It could cost California more than $800 billion to compensate Black residents for generations of over-policing, disproportionate incarceration and housing discrimination, economists have told a state panel considering reparations.
The preliminary estimate is more than 2.5 times California’s $300 billion annual budget, and does not include a recommended $1 million per older Black resident for health disparities that have shortened their average life span. Nor does the figure count compensating people for property unjustly taken by the government or devaluing Black businesses, two other harms the task force says the state perpetuated.
Black residents may not receive cash payments anytime soon, if ever, because the state may never adopt the economists’ calculations. The reparations task force is scheduled to discuss the numbers Wednesday and can vote to adopt the suggestions or come up with its own figures. The proposed number comes from a consulting team of five economists and policy experts.
“We’ve got to go in with an open mind and come up with some creative ways to deal with this,” said Assembly member Reggie Jones-Sawyer, one of two lawmakers on the task force responsible for mustering support from state legislators and Gov. Gavin Newsom before any reparations could become reality.
In an interview prior to the meeting, Jones-Sawyer said he needed to consult budget analysts, other legislators and the governor’s office before deciding whether the scale of payments is feasible.
The estimates for policing and disproportionate incarceration and housing discrimination are not new. The figures came up in a September presentation as the consulting team sought guidance on whether to use a national or California-specific model to calculate damages.
But the task force must now settle on a cash amount as it nears a July 1 deadline to recommend to lawmakers how California can atone for its role in perpetuating racist systems that continue to undermine Black people.
For those who support reparations, the staggering $800 billion amount economists suggest underscores the long-lasting harm Black Americans have endured, even in a state that never officially endorsed slavery. Critics pin their opposition partly on the fact that California was never a slave state and say current taxpayers should not be responsible for damage linked to events that germinated hundreds of years ago.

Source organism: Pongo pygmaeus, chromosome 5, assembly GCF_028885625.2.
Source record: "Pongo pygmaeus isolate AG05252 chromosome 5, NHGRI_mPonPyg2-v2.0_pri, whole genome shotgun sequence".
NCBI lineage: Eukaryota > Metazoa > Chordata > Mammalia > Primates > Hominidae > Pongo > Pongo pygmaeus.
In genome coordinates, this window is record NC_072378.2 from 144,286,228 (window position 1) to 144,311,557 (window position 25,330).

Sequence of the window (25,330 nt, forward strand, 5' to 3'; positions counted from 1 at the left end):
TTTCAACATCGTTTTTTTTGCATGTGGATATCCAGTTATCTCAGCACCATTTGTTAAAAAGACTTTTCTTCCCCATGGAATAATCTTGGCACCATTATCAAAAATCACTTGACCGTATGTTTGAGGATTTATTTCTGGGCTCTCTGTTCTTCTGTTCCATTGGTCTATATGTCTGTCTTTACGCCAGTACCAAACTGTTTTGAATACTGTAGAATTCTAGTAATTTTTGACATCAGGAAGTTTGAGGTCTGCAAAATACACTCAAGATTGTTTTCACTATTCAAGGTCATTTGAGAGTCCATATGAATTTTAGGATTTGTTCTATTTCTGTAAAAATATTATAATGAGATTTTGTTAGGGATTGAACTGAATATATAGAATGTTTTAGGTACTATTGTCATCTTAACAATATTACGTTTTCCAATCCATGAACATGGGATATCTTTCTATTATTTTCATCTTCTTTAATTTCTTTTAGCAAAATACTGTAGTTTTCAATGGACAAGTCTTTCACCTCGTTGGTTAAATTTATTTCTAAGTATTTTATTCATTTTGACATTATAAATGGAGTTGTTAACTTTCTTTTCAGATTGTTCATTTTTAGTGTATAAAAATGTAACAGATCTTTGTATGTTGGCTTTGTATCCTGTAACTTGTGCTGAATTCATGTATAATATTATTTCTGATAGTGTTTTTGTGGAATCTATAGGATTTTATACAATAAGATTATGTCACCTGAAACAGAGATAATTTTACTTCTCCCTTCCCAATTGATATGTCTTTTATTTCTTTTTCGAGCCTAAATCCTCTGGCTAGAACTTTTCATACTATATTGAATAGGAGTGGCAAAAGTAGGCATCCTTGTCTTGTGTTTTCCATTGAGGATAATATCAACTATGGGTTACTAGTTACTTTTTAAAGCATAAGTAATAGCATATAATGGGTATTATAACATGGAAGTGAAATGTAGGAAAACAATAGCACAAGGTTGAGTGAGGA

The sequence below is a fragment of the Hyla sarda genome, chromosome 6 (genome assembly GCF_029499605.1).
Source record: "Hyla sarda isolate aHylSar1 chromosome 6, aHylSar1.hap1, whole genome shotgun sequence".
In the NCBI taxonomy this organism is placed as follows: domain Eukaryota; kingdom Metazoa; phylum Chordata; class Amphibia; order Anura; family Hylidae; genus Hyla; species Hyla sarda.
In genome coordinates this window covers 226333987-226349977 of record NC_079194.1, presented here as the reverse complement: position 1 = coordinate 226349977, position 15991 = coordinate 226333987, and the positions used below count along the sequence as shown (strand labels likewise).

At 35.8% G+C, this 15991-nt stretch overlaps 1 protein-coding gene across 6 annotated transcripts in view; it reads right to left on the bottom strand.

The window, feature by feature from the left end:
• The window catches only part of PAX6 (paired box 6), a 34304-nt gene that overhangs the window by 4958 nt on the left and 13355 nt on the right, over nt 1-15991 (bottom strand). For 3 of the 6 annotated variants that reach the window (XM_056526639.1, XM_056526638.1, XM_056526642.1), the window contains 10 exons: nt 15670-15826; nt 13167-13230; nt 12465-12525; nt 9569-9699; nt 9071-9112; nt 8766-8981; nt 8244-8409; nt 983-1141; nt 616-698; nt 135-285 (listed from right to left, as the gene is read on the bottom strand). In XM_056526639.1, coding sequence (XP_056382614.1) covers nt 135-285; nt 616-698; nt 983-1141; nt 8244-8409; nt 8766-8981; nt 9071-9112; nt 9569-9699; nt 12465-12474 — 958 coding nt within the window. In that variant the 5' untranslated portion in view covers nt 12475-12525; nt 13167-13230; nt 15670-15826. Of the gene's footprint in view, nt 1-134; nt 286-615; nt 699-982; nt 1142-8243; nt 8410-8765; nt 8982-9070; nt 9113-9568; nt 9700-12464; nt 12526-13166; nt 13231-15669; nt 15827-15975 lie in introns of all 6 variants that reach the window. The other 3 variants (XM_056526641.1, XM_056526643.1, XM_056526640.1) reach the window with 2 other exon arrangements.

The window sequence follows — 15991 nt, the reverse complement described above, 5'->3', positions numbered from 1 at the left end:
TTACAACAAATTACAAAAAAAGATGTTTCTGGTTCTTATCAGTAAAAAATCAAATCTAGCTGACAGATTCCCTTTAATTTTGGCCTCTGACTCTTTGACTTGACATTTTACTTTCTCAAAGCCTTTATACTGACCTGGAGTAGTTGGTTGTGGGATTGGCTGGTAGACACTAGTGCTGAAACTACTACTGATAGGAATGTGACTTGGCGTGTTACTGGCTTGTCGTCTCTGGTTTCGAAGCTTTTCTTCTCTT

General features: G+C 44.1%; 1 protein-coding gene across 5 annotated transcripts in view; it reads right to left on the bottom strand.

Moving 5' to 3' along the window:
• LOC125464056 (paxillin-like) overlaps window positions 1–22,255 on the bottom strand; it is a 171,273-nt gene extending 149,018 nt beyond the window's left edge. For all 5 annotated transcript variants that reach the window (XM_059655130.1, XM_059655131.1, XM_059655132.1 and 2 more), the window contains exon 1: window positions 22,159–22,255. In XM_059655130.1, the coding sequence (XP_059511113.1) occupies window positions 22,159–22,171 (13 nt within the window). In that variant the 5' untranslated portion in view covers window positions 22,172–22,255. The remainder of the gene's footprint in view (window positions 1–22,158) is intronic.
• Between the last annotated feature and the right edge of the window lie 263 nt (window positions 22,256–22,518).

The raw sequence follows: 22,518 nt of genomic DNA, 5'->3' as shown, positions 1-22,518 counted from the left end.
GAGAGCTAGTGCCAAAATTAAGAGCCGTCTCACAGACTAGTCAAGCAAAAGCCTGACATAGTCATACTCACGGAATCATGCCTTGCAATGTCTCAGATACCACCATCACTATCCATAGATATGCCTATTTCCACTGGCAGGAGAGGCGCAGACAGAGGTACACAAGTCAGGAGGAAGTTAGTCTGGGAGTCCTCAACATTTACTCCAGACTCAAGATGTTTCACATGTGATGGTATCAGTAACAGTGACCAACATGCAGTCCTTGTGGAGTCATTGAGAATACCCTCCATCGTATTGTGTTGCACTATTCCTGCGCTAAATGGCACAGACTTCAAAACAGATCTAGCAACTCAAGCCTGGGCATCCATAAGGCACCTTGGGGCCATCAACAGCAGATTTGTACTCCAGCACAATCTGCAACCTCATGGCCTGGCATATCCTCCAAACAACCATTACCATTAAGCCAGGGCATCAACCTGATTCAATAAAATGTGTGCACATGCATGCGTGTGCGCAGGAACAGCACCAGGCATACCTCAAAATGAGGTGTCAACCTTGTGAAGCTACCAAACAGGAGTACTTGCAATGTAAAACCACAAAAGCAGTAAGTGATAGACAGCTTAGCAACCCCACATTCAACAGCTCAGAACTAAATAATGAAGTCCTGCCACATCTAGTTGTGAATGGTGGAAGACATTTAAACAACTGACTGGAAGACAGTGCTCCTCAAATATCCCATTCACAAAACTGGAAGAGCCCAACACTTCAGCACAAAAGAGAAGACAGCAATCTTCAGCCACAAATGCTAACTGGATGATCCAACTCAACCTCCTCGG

Task force recommendations are just the start because ultimate authority rests with the state Assembly, Senate and the governor.
“That’s going to be the real hurdle,” said Sen. Steven Bradford, who sits on the panel. “How do you compensate for hundreds of years of harm, even 150 years post-slavery?”
Financial redress is just one part of the package being considered. Other proposals include paying incarcerated inmates market value for their labor, establishing free wellness centers and planting more trees in Black communities, banning cash bail and adopting a K-12 Black studies curriculum.
Gov. Newsom signed legislation in 2020 creating the reparations task force after national protests over the death of George Floyd, a Black man, at the hands of Minneapolis police. While federal initiatives have stalled, cities, counties and other institutions have stepped in.
An advisory committee in San Francisco has recommended $5 million payouts, as well as guaranteed income of at least $97,000 and personal debt forgiveness for qualifying individuals. Supervisors expressed general support, but stopped short of endorsing specific proposals. They will take up the issue later this year.
The statewide estimate includes $246 billion to compensate eligible Black Californians whose neighborhoods were subjected to aggressive policing and prosecution of Black people in the “war on drugs” from 1970 to 2020. That would translate to nearly $125,000 for every person who qualifies.
The numbers are approximate, based on modeling and population estimates. The economists also included $569 billion to make up for the discriminatory practice of redlining in housing loans. Such compensation would amount to about $223,000 per eligible resident who lived in California from 1933 to 1977. The aggregate is considered a maximum and assumes all 2.5 million people who identify as Black in California would be eligible.
Redlining officially began in the 1930s when the federal government started backing mortgages to support homebuying, but excluded majority Black neighborhoods by marking them red on internal maps. The racial gap in homeownership persists today, and Black-owned homes are frequently undervalued. Redlining officially ended in 1977, but the practice persisted.
Monetary redress will be available to people who meet residency and other requirements. They must also be descendants of enslaved and freed Black people in the U.S. as of the 19th century, which leaves out Black immigrants.
In their report, the consultants suggest the state task force “err on the side of generosity” and consider a down-payment with more money to come as more evidence becomes available.
“It should be communicated to the public that the substantial initial down-payment is the beginning of a conversation about historical injustices, not the end of it,” they said.
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